Spain, William (1865–p. 1920?), hurler and Gaelic footballer, was born 4 September 1865 in Moanfin, Nenagh, Co. Tipperary, youngest son among four sons and six daughters of William Spain, farmer, from Moanfin, and Mary Spain (née Ryan), originally from Oatfield, Templederry, Co. Tipperary. After school, Spain was apprenticed as a draper's assistant in Todd's in Limerick city. He is the first man in GAA history to win an All-Ireland winner's medal in both hurling and football. In 1888 he helped Limerick Commercials win the first-ever All-Ireland Gaelic football championship at Clonskeagh, Dublin, on 29 April 1888 (it was the 1887 championship), when they beat the Louth team Dundalk Young Irelanders. Commercials had beaten Dowdstown (Meath), Kilmacow (Kilkenny), and Templemore (Tipperary) to reach the final. They were trailing by 0–3 to 0–1 in the final with twelve minutes to go when Spain scored a vital goal and the Limerick team tagged on three more points to win by 1–4 to 0–3. According to a contemporary report Spain ‘blinded the Dundalk goal-keeper and backs in . . . an extraordinary manner when he scored the goal’ (Sport, 5 May 1888).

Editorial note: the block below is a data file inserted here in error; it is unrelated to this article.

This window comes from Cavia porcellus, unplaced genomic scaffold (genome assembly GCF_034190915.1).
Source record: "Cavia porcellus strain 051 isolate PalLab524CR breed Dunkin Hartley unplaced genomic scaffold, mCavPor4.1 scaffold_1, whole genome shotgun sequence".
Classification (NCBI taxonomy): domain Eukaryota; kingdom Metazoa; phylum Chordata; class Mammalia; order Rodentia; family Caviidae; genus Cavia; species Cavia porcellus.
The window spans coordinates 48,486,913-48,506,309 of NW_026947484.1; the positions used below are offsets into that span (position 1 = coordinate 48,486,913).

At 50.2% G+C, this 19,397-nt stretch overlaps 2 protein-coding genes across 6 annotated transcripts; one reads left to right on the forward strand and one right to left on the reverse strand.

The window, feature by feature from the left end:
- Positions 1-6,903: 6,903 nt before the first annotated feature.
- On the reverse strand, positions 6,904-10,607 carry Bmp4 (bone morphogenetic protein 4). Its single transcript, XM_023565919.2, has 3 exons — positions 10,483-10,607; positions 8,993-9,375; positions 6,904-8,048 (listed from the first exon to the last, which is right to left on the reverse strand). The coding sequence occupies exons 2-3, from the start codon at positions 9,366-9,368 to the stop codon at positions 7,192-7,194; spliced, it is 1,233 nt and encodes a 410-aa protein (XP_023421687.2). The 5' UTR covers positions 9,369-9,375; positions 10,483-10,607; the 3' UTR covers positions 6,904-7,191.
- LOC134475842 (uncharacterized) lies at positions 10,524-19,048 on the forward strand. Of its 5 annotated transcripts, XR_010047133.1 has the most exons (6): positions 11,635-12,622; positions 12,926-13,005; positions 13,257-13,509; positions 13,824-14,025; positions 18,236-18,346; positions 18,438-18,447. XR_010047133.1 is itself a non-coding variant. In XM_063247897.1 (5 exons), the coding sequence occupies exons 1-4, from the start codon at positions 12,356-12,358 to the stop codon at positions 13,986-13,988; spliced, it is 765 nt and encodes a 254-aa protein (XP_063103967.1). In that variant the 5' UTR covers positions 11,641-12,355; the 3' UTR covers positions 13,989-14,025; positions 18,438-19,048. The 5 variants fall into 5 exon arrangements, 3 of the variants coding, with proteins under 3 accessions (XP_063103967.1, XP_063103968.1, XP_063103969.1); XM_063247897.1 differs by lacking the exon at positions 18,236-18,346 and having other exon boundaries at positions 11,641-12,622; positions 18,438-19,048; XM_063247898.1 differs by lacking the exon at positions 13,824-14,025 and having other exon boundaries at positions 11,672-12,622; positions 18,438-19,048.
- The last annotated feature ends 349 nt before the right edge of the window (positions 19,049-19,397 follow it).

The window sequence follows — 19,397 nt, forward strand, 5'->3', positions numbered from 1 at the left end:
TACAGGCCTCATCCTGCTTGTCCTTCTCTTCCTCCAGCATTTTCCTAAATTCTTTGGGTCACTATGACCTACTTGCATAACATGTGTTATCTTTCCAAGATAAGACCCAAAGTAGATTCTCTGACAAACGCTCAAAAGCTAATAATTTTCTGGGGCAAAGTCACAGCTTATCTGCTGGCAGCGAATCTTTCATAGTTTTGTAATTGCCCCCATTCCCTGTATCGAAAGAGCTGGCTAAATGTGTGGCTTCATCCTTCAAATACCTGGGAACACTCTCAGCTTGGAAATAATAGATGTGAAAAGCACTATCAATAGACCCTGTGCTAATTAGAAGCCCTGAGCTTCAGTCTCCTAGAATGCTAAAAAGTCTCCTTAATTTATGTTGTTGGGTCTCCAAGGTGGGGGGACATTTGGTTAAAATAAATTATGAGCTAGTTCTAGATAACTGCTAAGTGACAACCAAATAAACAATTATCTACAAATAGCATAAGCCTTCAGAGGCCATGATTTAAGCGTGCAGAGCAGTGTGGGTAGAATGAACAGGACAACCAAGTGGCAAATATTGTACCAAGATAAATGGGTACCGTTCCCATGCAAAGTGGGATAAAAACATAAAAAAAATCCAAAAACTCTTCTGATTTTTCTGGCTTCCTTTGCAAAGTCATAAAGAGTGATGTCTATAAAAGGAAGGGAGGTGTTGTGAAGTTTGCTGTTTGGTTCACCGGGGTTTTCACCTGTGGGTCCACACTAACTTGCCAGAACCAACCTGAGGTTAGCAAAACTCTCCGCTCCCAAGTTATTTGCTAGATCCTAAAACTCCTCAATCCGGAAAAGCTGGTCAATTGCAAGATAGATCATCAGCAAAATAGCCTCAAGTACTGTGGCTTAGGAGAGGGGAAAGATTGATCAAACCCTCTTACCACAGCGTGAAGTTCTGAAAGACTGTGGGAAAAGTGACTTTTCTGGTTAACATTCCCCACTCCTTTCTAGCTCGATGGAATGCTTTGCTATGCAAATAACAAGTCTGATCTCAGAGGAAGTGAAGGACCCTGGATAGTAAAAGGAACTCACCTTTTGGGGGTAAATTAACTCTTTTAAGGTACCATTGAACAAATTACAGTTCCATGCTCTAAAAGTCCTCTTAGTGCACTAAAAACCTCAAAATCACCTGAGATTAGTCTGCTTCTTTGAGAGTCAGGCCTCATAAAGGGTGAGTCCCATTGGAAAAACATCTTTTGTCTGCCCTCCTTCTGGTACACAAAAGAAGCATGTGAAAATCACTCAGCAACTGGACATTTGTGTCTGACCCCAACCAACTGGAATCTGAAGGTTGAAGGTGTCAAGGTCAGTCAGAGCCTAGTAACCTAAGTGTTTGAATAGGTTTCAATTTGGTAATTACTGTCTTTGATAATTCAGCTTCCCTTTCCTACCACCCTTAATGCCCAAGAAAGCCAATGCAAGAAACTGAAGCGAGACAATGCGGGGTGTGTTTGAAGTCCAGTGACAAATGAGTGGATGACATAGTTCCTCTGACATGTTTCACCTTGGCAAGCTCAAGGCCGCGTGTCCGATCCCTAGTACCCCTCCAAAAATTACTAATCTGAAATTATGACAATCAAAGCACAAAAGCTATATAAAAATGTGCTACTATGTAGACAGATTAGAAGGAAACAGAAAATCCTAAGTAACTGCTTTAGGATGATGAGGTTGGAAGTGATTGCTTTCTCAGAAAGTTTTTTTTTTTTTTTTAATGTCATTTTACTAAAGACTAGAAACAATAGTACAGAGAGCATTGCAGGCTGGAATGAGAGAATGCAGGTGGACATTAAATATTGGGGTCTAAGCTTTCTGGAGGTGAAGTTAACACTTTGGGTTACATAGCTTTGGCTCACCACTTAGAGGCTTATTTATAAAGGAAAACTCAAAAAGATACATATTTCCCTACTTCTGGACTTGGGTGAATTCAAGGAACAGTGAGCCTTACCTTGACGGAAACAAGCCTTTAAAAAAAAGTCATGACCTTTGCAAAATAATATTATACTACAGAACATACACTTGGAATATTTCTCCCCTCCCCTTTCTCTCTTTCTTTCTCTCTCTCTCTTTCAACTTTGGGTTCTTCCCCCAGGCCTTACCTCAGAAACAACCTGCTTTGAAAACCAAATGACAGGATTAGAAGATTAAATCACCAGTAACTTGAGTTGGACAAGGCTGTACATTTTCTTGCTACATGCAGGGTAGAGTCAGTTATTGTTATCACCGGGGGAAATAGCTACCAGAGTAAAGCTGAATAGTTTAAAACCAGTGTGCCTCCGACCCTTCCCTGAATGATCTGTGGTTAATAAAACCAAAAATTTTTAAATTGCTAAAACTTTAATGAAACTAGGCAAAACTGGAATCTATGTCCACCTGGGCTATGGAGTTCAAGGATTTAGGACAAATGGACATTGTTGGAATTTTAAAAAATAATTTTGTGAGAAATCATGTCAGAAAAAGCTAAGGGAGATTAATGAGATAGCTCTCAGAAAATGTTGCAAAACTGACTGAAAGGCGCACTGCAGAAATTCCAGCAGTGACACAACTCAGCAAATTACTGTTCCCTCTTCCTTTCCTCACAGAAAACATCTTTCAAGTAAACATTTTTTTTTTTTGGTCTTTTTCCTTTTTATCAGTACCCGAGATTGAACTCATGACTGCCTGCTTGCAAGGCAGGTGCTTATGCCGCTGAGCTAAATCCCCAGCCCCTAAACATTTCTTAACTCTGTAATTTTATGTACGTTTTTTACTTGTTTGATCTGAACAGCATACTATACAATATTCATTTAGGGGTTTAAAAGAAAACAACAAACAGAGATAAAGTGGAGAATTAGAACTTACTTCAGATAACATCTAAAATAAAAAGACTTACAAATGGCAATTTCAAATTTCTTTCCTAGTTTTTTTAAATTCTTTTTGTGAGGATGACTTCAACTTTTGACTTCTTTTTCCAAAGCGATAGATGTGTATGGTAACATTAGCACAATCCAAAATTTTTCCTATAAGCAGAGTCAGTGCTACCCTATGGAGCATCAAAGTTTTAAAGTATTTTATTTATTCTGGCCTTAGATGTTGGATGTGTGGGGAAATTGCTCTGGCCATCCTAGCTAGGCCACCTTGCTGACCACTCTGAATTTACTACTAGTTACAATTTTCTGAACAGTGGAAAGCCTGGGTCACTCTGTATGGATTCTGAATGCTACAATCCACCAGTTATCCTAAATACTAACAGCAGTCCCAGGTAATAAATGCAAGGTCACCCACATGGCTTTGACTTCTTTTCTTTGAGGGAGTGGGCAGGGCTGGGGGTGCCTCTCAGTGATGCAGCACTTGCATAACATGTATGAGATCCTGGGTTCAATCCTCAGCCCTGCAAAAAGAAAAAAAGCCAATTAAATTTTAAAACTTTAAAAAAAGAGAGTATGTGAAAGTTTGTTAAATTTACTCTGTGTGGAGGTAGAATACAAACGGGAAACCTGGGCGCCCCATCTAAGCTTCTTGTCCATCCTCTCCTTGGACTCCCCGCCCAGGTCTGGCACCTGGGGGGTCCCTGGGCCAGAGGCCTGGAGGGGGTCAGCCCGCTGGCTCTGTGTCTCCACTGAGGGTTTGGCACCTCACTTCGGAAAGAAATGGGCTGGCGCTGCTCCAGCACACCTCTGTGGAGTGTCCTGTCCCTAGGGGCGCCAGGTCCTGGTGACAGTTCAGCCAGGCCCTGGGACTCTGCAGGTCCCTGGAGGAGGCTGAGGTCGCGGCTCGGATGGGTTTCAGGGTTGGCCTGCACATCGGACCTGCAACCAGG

The GAA council rejected a subsequent appeal by the Dundalk side that Spain was not eligible to play for Commercials. Afterwards Spain moved to work for Todd Burns drapery in Dublin, and some nineteen months later he scored three goals for the Dublin Kickhams’ team that beat Tulla of Clare by 5–1 to 1–6 in the 1889 All-Ireland hurling final at Inchicore, Dublin, on 3 November 1889. An indicator of the haphazard organisation of the early All-Ireland championships is that the Sport newspaper only got official word that the final was on that Sunday as the Saturday edition was going to print. Spain emigrated to New York in April 1890 and was last heard of in a sporting sense playing in a Gaelic football exhibition match in Madison Square Garden, when he scored 2–5 for the New York GFC.
Settling in New York, he later became a highly successful silk merchant, and was wealthy enough to send home money to enable the Spain family to purchase a motor car. He was also reputedly heavily involved in helping Irish emigrants in New York. Little else is known about his life. Family sources suggest, however, that a son died in his early twenties while a student at Fordham University, New York.